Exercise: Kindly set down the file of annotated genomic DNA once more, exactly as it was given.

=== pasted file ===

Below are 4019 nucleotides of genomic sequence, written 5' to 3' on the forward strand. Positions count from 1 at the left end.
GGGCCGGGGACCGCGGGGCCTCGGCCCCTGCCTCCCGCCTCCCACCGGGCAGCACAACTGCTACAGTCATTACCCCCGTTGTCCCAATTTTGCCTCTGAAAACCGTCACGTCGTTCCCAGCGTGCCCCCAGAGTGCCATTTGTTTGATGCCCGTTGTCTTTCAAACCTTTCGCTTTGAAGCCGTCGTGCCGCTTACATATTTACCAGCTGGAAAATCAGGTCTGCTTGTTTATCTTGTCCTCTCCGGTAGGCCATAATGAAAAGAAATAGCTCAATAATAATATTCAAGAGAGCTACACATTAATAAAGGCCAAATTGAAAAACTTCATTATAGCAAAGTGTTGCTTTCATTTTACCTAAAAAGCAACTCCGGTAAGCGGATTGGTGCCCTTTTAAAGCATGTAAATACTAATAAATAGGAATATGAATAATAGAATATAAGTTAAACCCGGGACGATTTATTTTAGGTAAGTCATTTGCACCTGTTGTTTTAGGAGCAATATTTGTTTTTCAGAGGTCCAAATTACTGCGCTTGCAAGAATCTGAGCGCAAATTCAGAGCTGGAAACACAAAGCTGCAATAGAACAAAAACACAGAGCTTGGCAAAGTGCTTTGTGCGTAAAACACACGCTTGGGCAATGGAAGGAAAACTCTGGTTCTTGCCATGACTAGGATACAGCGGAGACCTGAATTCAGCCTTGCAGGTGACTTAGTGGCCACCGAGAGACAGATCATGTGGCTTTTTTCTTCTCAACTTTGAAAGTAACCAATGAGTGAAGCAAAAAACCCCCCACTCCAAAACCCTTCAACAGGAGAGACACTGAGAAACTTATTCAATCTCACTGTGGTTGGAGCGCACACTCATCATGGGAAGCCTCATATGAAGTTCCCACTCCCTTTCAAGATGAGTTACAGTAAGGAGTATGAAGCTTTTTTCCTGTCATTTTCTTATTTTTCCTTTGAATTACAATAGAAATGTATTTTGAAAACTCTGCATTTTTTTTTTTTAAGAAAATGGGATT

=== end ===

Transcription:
Below are 4019 nucleotides of genomic sequence, written 5' to 3' on the forward strand. Positions count from 1 at the left end.
GGGCCGGGGACCGCGGGGCCTCGGCCCCTGCCTCCCGCCTCCCACCGGGCAGCACAACTGCTACAGTCATTACCCCCGTTGTCCCAATTTTGCCTCTGAAAACCGTCACGTCGTTCCCAGCGTGCCCCCAGAGTGCCATTTGTTTGATGCCCGTTGTCTTTCAAACCTTTCGCTTTGAAGCCGTCGTGCCGCTTACATATTTACCAGCTGGAAAATCAGGTCTGCTTGTTTATCTTGTCCTCTCCGGTAGGCCATAATGAAAAGAAATAGCTCAATAATAATATTCAAGAGAGCTACACATTAATAAAGGCCAAATTGAAAAACTTCATTATAGCAAAGTGTTGCTTTCATTTTACCTAAAAAGCAACTCCGGTAAGCGGATTGGTGCCCTTTTAAAGCATGTAAATACTAATAAATAGGAATATGAATAATAGAATATAAGTTAAACCCGGGACGATTTATTTTAGGTAAGTCATTTGCACCTGTTGTTTTAGGAGCAATATTTGTTTTTCAGAGGTCCAAATTACTGCGCTTGCAAGAATCTGAGCGCAAATTCAGAGCTGGAAACACAAAGCTGCAATAGAACAAAAACACAGAGCTTGGCAAAGTGCTTTGTGCGTAAAACACACGCTTGGGCAATGGAAGGAAAACTCTGGTTCTTGCCATGACTAGGATACAGCGGAGACCTGAATTCAGCCTTGCAGGTGACTTAGTGGCCACCGAGAGACAGATCATGTGGCTTTTTTCTTCTCAACTTTGAAAGTAACCAATGAGTGAAGCAAAAAACCCCCCACTCCAAAACCCTTCAACAGGAGAGACACTGAGAAACTTATTCAATCTCACTGTGGTTGGAGCGCACACTCATCATGGGAAGCCTCATATGAAGTTCCCACTCCCTTTCAAGATGAGTTACAGTAAGGAGTATGAAGCTTTTTTCCTGTCATTTTCTTATTTTTCCTTTGAATTACAATAGAAATGTATTTTGAAAACTCTGCATTTTTTTTTTTTAAGAAAATGGGATT